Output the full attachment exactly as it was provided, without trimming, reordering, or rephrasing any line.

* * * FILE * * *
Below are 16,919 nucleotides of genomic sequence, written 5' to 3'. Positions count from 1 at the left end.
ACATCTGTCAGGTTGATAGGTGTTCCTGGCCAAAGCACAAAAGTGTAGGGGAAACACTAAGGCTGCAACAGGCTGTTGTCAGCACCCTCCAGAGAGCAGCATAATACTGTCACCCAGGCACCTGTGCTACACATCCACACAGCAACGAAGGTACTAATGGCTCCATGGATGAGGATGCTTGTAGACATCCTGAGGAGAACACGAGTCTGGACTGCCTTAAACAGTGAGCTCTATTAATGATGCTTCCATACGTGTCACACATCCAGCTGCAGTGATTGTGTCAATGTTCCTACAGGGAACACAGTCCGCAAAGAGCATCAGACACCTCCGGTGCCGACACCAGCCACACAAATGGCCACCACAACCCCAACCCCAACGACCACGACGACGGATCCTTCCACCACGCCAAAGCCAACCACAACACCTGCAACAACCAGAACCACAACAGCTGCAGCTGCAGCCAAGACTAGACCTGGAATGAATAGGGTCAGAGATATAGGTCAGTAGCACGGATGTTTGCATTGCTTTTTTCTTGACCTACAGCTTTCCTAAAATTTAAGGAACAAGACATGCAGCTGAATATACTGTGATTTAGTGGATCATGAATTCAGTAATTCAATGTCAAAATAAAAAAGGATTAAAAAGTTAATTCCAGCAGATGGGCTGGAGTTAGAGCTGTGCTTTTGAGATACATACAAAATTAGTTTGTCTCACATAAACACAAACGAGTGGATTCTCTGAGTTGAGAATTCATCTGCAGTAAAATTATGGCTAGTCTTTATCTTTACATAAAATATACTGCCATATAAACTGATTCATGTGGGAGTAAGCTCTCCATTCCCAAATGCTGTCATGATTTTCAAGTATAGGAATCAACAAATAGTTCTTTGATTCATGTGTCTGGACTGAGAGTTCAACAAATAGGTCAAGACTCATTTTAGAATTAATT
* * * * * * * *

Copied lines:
Below are 16,919 nucleotides of genomic sequence, written 5' to 3'. Positions count from 1 at the left end.
ACATCTGTCAGGTTGATAGGTGTTCCTGGCCAAAGCACAAAAGTGTAGGGGAAACACTAAGGCTGCAACAGGCTGTTGTCAGCACCCTCCAGAGAGCAGCATAATACTGTCACCCAGGCACCTGTGCTACACATCCACACAGCAACGAAGGTACTAATGGCTCCATGGATGAGGATGCTTGTAGACATCCTGAGGAGAACACGAGTCTGGACTGCCTTAAACAGTGAGCTCTATTAATGATGCTTCCATACGTGTCACACATCCAGCTGCAGTGATTGTGTCAATGTTCCTACAGGGAACACAGTCCGCAAAGAGCATCAGACACCTCCGGTGCCGACACCAGCCACACAAATGGCCACCACAACCCCAACCCCAACGACCACGACGACGGATCCTTCCACCACGCCAAAGCCAACCACAACACCTGCAACAACCAGAACCACAACAGCTGCAGCTGCAGCCAAGACTAGACCTGGAATGAATAGGGTCAGAGATATAGGTCAGTAGCACGGATGTTTGCATTGCTTTTTTCTTGACCTACAGCTTTCCTAAAATTTAAGGAACAAGACATGCAGCTGAATATACTGTGATTTAGTGGATCATGAATTCAGTAATTCAATGTCAAAATAAAAAAGGATTAAAAAGTTAATTCCAGCAGATGGGCTGGAGTTAGAGCTGTGCTTTTGAGATACATACAAAATTAGTTTGTCTCACATAAACACAAACGAGTGGATTCTCTGAGTTGAGAATTCATCTGCAGTAAAATTATGGCTAGTCTTTATCTTTACATAAAATATACTGCCATATAAACTGATTCATGTGGGAGTAAGCTCTCCATTCCCAAATGCTGTCATGATTTTCAAGTATAGGAATCAACAAATAGTTCTTTGATTCATGTGTCTGGACTGAGAGTTCAACAAATAGGTCAAGACTCATTTTAGAATTAATT